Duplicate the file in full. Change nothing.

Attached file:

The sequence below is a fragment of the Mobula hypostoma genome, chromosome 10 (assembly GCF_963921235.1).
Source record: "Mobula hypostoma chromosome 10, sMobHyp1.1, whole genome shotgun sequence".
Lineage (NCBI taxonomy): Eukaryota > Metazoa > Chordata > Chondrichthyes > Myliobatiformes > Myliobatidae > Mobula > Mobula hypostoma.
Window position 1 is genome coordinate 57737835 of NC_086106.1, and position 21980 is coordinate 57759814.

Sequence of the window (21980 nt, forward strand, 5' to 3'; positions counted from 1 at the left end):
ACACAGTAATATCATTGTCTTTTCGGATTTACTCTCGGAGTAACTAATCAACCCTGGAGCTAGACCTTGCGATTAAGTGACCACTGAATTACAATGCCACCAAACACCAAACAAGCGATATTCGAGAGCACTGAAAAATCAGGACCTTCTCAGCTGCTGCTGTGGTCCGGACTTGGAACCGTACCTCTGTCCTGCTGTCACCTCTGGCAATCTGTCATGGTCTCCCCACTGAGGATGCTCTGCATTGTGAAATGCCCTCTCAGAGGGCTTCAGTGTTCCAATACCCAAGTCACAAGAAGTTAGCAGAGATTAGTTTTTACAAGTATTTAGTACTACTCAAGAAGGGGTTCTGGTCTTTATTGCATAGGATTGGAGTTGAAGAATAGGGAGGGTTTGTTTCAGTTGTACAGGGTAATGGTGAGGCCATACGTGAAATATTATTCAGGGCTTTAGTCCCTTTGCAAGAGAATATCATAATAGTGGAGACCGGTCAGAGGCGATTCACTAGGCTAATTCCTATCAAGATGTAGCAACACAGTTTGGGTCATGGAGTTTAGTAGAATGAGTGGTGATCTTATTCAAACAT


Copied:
The sequence below is a fragment of the Mobula hypostoma genome, chromosome 10 (assembly GCF_963921235.1).
Source record: "Mobula hypostoma chromosome 10, sMobHyp1.1, whole genome shotgun sequence".
Lineage (NCBI taxonomy): Eukaryota > Metazoa > Chordata > Chondrichthyes > Myliobatiformes > Myliobatidae > Mobula > Mobula hypostoma.
Window position 1 is genome coordinate 57737835 of NC_086106.1, and position 21980 is coordinate 57759814.

Sequence of the window (21980 nt, forward strand, 5' to 3'; positions counted from 1 at the left end):
ACACAGTAATATCATTGTCTTTTCGGATTTACTCTCGGAGTAACTAATCAACCCTGGAGCTAGACCTTGCGATTAAGTGACCACTGAATTACAATGCCACCAAACACCAAACAAGCGATATTCGAGAGCACTGAAAAATCAGGACCTTCTCAGCTGCTGCTGTGGTCCGGACTTGGAACCGTACCTCTGTCCTGCTGTCACCTCTGGCAATCTGTCATGGTCTCCCCACTGAGGATGCTCTGCATTGTGAAATGCCCTCTCAGAGGGCTTCAGTGTTCCAATACCCAAGTCACAAGAAGTTAGCAGAGATTAGTTTTTACAAGTATTTAGTACTACTCAAGAAGGGGTTCTGGTCTTTATTGCATAGGATTGGAGTTGAAGAATAGGGAGGGTTTGTTTCAGTTGTACAGGGTAATGGTGAGGCCATACGTGAAATATTATTCAGGGCTTTAGTCCCTTTGCAAGAGAATATCATAATAGTGGAGACCGGTCAGAGGCGATTCACTAGGCTAATTCCTATCAAGATGTAGCAACACAGTTTGGGTCATGGAGTTTAGTAGAATGAGTGGTGATCTTATTCAAACAT